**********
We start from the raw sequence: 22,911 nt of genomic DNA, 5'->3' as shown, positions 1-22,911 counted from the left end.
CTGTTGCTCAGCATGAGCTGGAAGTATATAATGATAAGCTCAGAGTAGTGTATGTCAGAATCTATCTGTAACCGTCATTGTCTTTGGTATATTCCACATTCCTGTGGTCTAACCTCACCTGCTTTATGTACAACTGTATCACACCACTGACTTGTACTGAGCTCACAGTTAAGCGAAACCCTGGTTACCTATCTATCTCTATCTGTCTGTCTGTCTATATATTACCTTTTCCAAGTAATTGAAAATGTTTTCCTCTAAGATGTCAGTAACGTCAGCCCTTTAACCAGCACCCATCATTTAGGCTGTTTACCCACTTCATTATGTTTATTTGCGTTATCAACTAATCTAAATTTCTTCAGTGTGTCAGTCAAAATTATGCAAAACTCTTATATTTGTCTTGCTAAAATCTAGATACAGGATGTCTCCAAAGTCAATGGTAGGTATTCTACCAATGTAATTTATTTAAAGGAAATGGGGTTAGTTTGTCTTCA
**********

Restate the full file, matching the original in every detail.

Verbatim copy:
We start from the raw sequence: 22,911 nt of genomic DNA, 5'->3' as shown, positions 1-22,911 counted from the left end.
CTGTTGCTCAGCATGAGCTGGAAGTATATAATGATAAGCTCAGAGTAGTGTATGTCAGAATCTATCTGTAACCGTCATTGTCTTTGGTATATTCCACATTCCTGTGGTCTAACCTCACCTGCTTTATGTACAACTGTATCACACCACTGACTTGTACTGAGCTCACAGTTAAGCGAAACCCTGGTTACCTATCTATCTCTATCTGTCTGTCTGTCTATATATTACCTTTTCCAAGTAATTGAAAATGTTTTCCTCTAAGATGTCAGTAACGTCAGCCCTTTAACCAGCACCCATCATTTAGGCTGTTTACCCACTTCATTATGTTTATTTGCGTTATCAACTAATCTAAATTTCTTCAGTGTGTCAGTCAAAATTATGCAAAACTCTTATATTTGTCTTGCTAAAATCTAGATACAGGATGTCTCCAAAGTCAATGGTAGGTATTCTACCAATGTAATTTATTTAAAGGAAATGGGGTTAGTTTGTCTTCA